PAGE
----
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Spine-Tingling Rides?

Marjorie Diehl-Armstrong and Brian Douglas Wells
AP Photo
As a mammoth yellow carnival ride, complete with twin Ferris Wheels, spins in front of Mary Wiltse, her eyes follow warily.

“I was just wondering if the little chairs will fall off,” said Wiltse, visiting the Fowlerville Fair with her two children. “Just being a mother, you worry about it. But it's kind of like flying an airplane. There's only one-in-a-million odds that you'd get hurt.”

In fact, the odds are more like one in 22 million, according to the International Association of Amusement Parks and Attractions. But accidents are not uncommon.

On Friday, one roller coaster rear-ended another in a New Hampshire amusement park, causing minor injuries to five people. And on Monday at Michigan's Adventure Amusement Park near Muskegon, a sideways spinning ride called "The Chaos" fell from its spindle.

In that case, 31 riders were treated or examined at hospitals; all but two had been released by Tuesday. Some riders were trapped at the bottom of the ride for up to five hours.

After the malfunction, the park's parent company, Cedar Fair LP, closed Chaos rides at its parks in Sandusky, Ohio, and Shakopee, Minnesota. Chance Rides Inc., the ride's manufacturer, said it has contacted all 52 Chaos owners to tell them what happened.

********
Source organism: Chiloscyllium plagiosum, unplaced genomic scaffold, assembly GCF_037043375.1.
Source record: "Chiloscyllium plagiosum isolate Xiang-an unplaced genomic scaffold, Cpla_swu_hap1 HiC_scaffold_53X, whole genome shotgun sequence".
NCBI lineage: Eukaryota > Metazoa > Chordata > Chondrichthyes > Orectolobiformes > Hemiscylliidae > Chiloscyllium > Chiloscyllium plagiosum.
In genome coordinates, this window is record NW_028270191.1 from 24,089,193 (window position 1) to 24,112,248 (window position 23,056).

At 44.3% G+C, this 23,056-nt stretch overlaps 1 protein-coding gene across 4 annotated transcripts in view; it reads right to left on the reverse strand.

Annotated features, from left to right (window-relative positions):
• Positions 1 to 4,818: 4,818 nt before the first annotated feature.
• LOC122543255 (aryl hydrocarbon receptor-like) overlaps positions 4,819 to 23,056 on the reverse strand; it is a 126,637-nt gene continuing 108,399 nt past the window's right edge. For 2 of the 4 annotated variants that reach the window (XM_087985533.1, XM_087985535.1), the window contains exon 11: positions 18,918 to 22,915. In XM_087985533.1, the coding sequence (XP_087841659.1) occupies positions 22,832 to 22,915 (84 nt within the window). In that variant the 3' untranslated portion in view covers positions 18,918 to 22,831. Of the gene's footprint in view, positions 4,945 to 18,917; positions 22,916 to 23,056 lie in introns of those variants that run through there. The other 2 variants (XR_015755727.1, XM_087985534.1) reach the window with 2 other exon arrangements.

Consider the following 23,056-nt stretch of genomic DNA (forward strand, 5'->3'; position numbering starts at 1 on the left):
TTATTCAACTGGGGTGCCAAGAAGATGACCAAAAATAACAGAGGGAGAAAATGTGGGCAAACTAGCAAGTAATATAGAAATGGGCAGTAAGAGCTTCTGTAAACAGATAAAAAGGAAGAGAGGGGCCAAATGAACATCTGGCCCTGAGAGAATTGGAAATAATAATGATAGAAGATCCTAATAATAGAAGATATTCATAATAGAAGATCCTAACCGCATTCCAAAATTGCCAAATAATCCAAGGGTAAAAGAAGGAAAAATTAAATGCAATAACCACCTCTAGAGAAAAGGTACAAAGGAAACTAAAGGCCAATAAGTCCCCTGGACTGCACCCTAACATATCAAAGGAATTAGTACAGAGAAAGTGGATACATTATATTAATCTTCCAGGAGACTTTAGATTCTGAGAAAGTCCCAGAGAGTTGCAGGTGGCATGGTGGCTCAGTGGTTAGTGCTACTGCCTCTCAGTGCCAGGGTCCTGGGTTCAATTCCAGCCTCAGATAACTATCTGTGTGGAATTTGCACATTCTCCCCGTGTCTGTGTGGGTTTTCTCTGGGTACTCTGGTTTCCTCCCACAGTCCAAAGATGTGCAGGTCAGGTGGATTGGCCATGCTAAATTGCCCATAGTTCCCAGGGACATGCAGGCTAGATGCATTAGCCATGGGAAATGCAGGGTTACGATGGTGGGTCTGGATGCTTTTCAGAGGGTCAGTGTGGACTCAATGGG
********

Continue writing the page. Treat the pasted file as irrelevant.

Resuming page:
From 1987 to 1999, there were 49 documented fatalities at the nation's amusement parks, according to the latest data from the U.S. Consumer Products Safety Commission.

A total of 10,400 visitors were injured in 1999, an increase from the 6,650 injured in 1996, the commission reported. More than 300 million people visit amusement parks each year, the industry says.

Inspectors and amusement park owners say the main reason riders get hurt is because they act irresponsibly. Rider behavior was at fault in all but one of the 47 injuries reported last year in Michigan.

“I'm not going to say it's a perfect world. But there's no one in this industry who wakes up and says, 'How many people can I hurt today?”' said inspector Lewis Merz, who has been inspecting rides since 1978.

Wayne Pierce, a Maryland attorney who helps states develop amusement park safety standards, says Michigan's inspection program is among the best, along with those in Florida, Maryland and Ohio.

Michigan is one of 25 states in which government employees inspect rides, Pierce said. Some states, including Texas, Minnesota and Oregon, have private insurance companies inspect their rides. Pennsylvania certifies private inspectors, while Virginia has county building inspectors perform the task.

Eight states don't have any sort of inspection program, according to Ken Giles of the Consumer Product Safety Commission.

Donnie Reid, a manager with Michigan-based Wade Shows Inc., says he has no problem with inspection programs. Wade Shows usually pays around $50 per ride for Michigan's annual inspections.

“I think it's very healthy for our business,” says Reid, who was managing 27 rides and 60 emloyees at the Fowlerville Fair.

But others say the inspections can be overbearing.

“Something might be wrong with it that won't make that much of a difference and they'll make us shut it down,” says Tom Trombly, who ran a space ship ride at a recent carnival in Bay City.

Written By DEE-ANN DURBIN © MMI The Associated Press. All Rights Reserved. This material may not be published, broadcast, rewritten, or redistributed